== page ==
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Cavity optomechanical device


We are interested in the physics and engineering of nanophotonic devices in the context of quantum information science, metrology, communications, and sensing.  We use nanofabrication technology to develop engineered geometries that strongly enhance light-matter interactions, such as parametric nonlinear optical processes, coupling to quantum emitters, and acousto-optic effects.  We study the basic device-level physics and tailor devices for specific applications, and our research generally involves computational modeling, nanofabrication, and optoelectronic and quantum photonic characterization. Recent topics have included quantum frequency conversion, single-photon and entangled-photon generation, microresonator frequency combs, optical parametric oscillators, and cavity electro-optomechanical transducers.

More generally, nanophotonic systems offer us the ability to study interesting physics in a controllable way, using platforms that are inherently suitable for the development of new technologies. Our labs are at the National Institute of Standards and Technology (NIST) in Gaithersburg, MD, and the Joint Quantum Institute at the University of Maryland in College Park. 

Group Lead

Kartik Srinivasan portrait

Research Publications

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  • Numerical simulations of a circular Bragg grating microcavity (top) [Davanco et al, Appl. Phys. Lett, 2011] and a slot-mode optomechanical resonator (middle and bottom) [Davanco et al, Optics Express, 2012].
  • Proposed microwave-to-optical quantum transducer based on a coupled piezoelectric and optomechanical resonator system (Wu et al, Phys Rev. Applied, 2020).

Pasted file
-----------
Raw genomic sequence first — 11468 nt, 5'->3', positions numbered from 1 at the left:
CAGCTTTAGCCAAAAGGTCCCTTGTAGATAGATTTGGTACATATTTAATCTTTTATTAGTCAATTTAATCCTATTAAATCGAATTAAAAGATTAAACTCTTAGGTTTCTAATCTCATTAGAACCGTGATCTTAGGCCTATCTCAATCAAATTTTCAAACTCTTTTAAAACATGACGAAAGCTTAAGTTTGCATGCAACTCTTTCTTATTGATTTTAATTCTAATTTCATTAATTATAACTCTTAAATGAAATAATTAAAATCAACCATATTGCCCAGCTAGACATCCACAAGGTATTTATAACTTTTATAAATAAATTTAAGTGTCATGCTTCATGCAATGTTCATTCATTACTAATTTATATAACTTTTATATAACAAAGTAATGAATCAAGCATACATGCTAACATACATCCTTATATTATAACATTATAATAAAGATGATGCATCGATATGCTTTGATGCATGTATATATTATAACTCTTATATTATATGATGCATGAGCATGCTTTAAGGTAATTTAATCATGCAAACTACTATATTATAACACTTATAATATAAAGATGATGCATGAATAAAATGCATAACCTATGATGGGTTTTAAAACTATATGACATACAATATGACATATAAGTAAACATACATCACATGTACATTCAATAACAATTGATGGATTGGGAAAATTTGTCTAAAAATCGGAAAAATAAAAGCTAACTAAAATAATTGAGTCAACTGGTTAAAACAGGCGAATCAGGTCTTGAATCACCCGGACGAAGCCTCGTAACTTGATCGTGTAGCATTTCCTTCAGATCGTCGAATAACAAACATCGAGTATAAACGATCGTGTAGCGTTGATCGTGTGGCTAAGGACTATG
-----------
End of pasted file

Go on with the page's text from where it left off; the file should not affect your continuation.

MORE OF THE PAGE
• Concept of spectral translation - a near-infrared pump mediates translation of an input signal in the telecom to an output in the visible (Lu et al, Nature Photonics, 2019).
  • Time-energy entangled photons in a microring resonator are created so that one photon is resonant with the optical transition in a quantum memory (left), while the other is in the telecom band (Lu et al, Nature Physics, 2019).


  • a grayscale scanning electron microscope image of a new kind of photonic device used for trapping light

    Two Light-Trapping Techniques Combine for the Best of Both Worlds

    January 3, 2023

    Taming rays of light and bending them to your will is tricky business. Light travels fast and getting a good chunk of it to stay in one place for a long time requires a lot of skillful coaxing. But the benefits of learning how to hold a moonbeam (or, more likely, a laser beam) in your hand, or on a convenient chip, are enormous. Trapping and controlling light on a chip can enable better lasers, sensors that help self-driving cars “see,” the creation of quantum-entangled pairs of photons that can be used for secure communication, and fundamental studies of the basic interactions between light and atoms—just to name a few.

  • Whispering gallery modes exhibiting half-integer optical angular momentum

    Half-integer optical angular momentum and mode orientation control in photonic crystal microrings

    December 1, 2022

    We demonstrate how control of a photonic crystal patterning applied to a microring resonator can lead to novel states of light.

  • A chip-integrated optical parametric oscillator in the 2 um wavelength band

    Infrared optical parametric oscillation using a photonic crystal microring

    August 31, 2022

    We demonstrate a chip-integrated optical parametric oscillator in the 2 um wavelength band, through use of a photonic crystal microring resonator.

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